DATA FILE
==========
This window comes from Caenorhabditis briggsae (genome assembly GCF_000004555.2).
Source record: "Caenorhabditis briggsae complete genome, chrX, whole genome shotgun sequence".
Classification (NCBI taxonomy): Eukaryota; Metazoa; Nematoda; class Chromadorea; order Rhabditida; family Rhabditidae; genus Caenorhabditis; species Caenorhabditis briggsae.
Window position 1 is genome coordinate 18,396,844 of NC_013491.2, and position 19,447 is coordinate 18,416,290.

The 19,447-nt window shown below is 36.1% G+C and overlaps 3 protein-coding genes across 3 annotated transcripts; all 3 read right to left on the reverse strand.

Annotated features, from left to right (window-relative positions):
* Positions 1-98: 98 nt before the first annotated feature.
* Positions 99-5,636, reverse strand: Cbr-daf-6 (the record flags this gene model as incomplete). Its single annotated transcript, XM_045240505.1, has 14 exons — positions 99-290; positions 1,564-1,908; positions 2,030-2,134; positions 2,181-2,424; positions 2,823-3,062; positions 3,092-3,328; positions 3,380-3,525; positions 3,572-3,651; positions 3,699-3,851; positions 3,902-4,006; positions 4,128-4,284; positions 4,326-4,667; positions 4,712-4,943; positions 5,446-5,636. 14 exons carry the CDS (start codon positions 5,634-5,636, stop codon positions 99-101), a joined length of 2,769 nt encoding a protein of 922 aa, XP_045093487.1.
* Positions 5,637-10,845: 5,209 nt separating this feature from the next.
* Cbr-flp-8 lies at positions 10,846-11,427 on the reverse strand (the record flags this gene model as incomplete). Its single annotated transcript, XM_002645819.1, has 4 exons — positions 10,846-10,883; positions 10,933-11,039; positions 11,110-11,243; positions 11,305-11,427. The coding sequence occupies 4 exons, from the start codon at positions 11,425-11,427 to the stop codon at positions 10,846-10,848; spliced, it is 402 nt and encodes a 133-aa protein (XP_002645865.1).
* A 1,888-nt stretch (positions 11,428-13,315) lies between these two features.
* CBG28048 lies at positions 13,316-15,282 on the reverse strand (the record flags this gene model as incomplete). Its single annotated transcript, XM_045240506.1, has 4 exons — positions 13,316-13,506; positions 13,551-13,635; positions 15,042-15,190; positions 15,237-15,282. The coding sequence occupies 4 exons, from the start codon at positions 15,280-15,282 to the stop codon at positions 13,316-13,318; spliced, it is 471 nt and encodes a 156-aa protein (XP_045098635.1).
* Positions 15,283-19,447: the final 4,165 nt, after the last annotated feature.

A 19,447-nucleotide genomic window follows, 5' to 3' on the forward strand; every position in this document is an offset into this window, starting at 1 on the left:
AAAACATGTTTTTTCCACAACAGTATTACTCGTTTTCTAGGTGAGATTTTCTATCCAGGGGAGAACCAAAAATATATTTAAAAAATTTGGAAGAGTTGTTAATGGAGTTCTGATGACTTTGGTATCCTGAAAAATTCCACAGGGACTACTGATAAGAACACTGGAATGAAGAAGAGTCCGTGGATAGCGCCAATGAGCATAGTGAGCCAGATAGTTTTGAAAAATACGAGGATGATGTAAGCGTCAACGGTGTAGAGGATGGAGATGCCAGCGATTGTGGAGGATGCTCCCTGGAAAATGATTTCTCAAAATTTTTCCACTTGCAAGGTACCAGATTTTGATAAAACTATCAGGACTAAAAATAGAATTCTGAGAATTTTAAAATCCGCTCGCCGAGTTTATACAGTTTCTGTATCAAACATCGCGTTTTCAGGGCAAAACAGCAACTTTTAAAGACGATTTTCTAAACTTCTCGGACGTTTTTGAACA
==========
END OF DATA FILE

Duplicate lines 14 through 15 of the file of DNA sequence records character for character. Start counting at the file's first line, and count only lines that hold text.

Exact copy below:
A 19,447-nucleotide genomic window follows, 5' to 3' on the forward strand; every position in this document is an offset into this window, starting at 1 on the left:
AAAACATGTTTTTTCCACAACAGTATTACTCGTTTTCTAGGTGAGATTTTCTATCCAGGGGAGAACCAAAAATATATTTAAAAAATTTGGAAGAGTTGTTAATGGAGTTCTGATGACTTTGGTATCCTGAAAAATTCCACAGGGACTACTGATAAGAACACTGGAATGAAGAAGAGTCCGTGGATAGCGCCAATGAGCATAGTGAGCCAGATAGTTTTGAAAAATACGAGGATGATGTAAGCGTCAACGGTGTAGAGGATGGAGATGCCAGCGATTGTGGAGGATGCTCCCTGGAAAATGATTTCTCAAAATTTTTCCACTTGCAAGGTACCAGATTTTGATAAAACTATCAGGACTAAAAATAGAATTCTGAGAATTTTAAAATCCGCTCGCCGAGTTTATACAGTTTCTGTATCAAACATCGCGTTTTCAGGGCAAAACAGCAACTTTTAAAGACGATTTTCTAAACTTCTCGGACGTTTTTGAACA